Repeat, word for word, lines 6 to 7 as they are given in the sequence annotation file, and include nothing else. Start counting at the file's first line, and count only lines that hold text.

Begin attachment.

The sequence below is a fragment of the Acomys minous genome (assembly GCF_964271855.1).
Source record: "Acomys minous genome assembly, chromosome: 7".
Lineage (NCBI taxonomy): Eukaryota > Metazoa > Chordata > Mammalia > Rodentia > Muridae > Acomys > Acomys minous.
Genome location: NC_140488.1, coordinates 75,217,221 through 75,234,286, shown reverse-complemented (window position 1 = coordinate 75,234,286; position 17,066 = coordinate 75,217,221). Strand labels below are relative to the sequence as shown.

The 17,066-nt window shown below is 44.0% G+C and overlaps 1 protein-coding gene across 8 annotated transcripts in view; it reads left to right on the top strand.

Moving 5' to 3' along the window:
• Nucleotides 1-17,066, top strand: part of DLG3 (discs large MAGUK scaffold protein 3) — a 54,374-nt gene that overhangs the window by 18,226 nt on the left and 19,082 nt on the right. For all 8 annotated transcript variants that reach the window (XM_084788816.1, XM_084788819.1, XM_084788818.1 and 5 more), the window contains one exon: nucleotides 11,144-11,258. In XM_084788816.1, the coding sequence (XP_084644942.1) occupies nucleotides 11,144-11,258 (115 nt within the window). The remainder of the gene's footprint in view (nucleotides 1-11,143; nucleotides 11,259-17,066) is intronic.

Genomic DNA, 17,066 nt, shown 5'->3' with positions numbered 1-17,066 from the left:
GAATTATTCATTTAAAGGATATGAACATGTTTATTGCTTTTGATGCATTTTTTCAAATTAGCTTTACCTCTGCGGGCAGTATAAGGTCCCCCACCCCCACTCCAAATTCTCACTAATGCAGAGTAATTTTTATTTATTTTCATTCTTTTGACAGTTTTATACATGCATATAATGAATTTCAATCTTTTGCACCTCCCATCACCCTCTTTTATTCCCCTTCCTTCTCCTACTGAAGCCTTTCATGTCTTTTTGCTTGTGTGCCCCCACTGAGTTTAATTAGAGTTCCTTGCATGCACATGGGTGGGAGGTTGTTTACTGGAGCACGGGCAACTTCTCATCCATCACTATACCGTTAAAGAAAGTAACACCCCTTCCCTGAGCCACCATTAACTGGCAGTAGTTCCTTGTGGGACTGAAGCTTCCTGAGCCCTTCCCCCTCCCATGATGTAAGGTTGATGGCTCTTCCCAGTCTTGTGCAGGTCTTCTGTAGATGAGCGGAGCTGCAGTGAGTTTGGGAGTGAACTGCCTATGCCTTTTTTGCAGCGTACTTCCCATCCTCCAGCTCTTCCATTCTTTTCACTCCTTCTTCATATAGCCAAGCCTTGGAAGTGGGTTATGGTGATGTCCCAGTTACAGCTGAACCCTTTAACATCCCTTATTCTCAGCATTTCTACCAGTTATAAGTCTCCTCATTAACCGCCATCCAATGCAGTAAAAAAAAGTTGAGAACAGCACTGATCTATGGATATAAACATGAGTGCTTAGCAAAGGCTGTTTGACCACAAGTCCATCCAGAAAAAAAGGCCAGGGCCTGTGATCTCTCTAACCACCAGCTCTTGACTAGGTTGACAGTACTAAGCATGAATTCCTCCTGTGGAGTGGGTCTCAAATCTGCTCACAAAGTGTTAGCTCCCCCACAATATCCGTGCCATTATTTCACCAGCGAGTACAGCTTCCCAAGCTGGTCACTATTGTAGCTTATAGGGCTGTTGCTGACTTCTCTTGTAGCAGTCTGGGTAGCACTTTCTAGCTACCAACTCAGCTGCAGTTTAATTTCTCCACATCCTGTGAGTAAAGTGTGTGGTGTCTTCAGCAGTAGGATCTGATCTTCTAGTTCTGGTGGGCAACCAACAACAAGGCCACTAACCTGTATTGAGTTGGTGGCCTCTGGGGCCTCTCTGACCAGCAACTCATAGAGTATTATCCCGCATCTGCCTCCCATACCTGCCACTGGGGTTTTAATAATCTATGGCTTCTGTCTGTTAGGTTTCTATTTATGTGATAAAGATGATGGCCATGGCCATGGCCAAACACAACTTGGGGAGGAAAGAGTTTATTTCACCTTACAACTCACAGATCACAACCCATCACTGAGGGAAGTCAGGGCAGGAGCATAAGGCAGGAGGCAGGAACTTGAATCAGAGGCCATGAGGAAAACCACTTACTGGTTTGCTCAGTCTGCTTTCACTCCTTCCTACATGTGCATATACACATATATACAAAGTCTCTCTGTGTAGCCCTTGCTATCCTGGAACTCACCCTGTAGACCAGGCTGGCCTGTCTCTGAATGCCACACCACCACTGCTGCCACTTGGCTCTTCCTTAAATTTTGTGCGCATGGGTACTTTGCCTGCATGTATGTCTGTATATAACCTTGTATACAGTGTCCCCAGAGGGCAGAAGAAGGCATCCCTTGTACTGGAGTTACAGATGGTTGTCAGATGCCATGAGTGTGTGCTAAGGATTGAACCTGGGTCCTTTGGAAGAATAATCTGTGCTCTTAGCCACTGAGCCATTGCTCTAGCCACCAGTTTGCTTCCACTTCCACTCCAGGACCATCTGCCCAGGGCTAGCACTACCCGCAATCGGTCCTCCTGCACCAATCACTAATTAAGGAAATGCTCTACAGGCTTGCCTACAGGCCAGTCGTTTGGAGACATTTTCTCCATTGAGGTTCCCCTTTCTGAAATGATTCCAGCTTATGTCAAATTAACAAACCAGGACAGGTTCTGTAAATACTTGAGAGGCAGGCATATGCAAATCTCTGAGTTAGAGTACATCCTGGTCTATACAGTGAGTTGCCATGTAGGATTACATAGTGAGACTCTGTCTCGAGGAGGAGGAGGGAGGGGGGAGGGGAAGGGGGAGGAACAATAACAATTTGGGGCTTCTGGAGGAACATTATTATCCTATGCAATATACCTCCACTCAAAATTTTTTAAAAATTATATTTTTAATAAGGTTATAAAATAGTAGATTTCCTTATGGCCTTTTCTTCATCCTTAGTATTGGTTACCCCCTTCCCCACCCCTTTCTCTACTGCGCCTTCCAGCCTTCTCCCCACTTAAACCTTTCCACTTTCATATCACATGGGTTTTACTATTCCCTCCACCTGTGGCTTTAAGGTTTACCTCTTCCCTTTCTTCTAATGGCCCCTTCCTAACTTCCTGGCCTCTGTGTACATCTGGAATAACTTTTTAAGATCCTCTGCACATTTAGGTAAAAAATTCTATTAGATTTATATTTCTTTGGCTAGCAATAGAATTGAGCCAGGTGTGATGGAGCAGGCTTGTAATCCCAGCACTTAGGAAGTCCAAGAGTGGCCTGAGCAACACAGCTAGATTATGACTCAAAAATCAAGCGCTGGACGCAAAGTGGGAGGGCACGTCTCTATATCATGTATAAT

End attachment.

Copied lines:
Moving 5' to 3' along the window:
• Nucleotides 1-17,066, top strand: part of DLG3 (discs large MAGUK scaffold protein 3) — a 54,374-nt gene that overhangs the window by 18,226 nt on the left and 19,082 nt on the right. For all 8 annotated transcript variants that reach the window (XM_084788816.1, XM_084788819.1, XM_084788818.1 and 5 more), the window contains one exon: nucleotides 11,144-11,258. In XM_084788816.1, the coding sequence (XP_084644942.1) occupies nucleotides 11,144-11,258 (115 nt within the window). The remainder of the gene's footprint in view (nucleotides 1-11,143; nucleotides 11,259-17,066) is intronic.